"Ansar al-Sharia elements are back to secure vital areas in Benghazi without being asked to," 36-year-old employee at Benghazi Medical Centre Marawan al-Jahani said.

"However, they are still not wanted in the streets of Libya. Truthfully, Libyan people are religiously moderate, open minded and don't accept any extremism," he added.
Some members of the extremist militia were also present during celebrations marking the February 17th revolution, securing vital areas in place of police.

The militia also resumed outreach programmes in an effort to win over a local populace wary of the continued presence of rogue revolutionaries.

According to The Globe and Mail, Ansar al-Sharia has picked up where the weak interim government left off, filling a security vacuum and providing local humanitarian services. But many Libyans remain sceptical of the Islamist aid.

24-year-old water company employee Ahmed Mansour called for serving the country and loving it warmly. "However, the fact that Ansar al-Sharia offers their services free of charge makes us wonder why Ansar al-Sharia in particular works with this spirit," he said.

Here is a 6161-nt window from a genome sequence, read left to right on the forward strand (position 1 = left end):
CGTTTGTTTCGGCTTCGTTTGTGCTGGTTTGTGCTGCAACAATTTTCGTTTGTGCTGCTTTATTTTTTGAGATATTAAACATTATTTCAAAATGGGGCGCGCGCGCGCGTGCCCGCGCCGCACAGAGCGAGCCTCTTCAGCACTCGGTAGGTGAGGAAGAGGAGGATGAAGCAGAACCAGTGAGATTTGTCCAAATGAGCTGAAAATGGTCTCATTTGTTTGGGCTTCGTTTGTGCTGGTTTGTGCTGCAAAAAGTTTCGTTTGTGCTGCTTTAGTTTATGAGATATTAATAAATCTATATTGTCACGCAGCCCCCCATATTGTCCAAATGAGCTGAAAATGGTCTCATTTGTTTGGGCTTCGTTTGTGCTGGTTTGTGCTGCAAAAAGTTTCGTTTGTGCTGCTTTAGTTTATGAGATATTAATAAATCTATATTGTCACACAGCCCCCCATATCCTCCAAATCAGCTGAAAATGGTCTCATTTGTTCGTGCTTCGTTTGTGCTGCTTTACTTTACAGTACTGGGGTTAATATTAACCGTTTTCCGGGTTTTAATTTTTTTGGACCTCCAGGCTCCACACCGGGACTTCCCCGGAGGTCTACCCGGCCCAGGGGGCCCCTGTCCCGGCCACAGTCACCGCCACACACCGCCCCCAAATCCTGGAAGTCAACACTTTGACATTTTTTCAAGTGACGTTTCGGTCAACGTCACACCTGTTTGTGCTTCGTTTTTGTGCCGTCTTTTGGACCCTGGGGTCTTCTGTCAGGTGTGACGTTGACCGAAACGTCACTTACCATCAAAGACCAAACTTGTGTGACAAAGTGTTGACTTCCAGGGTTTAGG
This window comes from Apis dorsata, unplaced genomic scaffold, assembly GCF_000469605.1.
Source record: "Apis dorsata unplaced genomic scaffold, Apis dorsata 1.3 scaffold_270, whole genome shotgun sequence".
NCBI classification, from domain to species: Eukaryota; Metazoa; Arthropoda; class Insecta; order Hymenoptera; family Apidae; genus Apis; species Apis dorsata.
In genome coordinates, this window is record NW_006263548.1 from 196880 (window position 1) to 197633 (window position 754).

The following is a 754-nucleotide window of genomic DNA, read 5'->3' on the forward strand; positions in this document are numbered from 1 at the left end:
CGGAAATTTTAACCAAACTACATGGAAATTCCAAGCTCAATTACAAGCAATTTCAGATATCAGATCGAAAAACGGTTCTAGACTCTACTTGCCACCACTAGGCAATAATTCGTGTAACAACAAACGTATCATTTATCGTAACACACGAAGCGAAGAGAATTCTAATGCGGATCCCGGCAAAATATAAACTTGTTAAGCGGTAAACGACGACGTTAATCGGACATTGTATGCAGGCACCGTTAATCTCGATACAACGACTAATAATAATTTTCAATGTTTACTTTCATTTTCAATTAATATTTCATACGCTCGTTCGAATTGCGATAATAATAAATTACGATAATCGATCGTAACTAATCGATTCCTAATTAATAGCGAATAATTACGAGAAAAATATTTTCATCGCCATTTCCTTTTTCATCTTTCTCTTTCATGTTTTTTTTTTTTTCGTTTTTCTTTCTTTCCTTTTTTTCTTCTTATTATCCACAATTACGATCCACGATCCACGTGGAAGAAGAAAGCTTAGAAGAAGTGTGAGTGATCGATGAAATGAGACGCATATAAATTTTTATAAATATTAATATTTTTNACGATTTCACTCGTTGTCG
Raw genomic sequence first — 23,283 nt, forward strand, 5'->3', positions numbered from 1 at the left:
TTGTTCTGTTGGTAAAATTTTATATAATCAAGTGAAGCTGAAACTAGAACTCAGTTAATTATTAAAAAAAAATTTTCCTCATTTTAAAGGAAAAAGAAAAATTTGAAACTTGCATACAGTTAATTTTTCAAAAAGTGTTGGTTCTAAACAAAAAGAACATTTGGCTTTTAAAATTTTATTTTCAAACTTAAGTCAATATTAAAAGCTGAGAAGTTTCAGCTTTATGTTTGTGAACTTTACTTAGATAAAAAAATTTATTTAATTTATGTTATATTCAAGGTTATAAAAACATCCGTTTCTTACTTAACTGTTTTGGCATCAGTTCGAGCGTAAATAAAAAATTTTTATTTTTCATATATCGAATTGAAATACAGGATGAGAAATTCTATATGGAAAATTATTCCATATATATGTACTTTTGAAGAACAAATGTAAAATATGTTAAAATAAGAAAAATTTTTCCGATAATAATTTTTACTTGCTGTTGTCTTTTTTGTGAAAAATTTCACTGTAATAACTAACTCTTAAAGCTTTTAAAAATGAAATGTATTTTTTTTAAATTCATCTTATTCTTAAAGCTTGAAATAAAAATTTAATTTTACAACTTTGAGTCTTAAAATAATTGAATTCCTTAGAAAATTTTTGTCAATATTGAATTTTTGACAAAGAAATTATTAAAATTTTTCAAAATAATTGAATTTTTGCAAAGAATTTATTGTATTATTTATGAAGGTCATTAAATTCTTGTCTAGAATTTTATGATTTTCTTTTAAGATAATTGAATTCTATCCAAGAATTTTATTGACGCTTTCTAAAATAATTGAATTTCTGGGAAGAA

"In my opinion, they have another purpose and are trying to proactively win people's trust. This group knows quite well that using direct force in Benghazi is not in its interest. Therefore, I believe that they have a hidden agenda that simple people can't see," Mansour continued.

"I don't want to cast doubts over their intentions, but it is still too early to praise anyone who wants to offer something to the nation and Benghazi without anything in return," he added.

Benghazi has been plagued by intermittent turmoil in recent months, with assassinations of security officials and sporadic bombings. While Ansar al-Sharia has denied culpability, Libyan authorities have been unable to curtail the violence or arrest those responsible for the attack on the US consulate.

The inaction over the Islamist violence comes despite intelligence and reconnaissance support from Libya's international partners. Drone over-flights are now a common occurrence in eastern Libya, where the aircraft provide information on the al-Qaeda threat for Libya and other countries.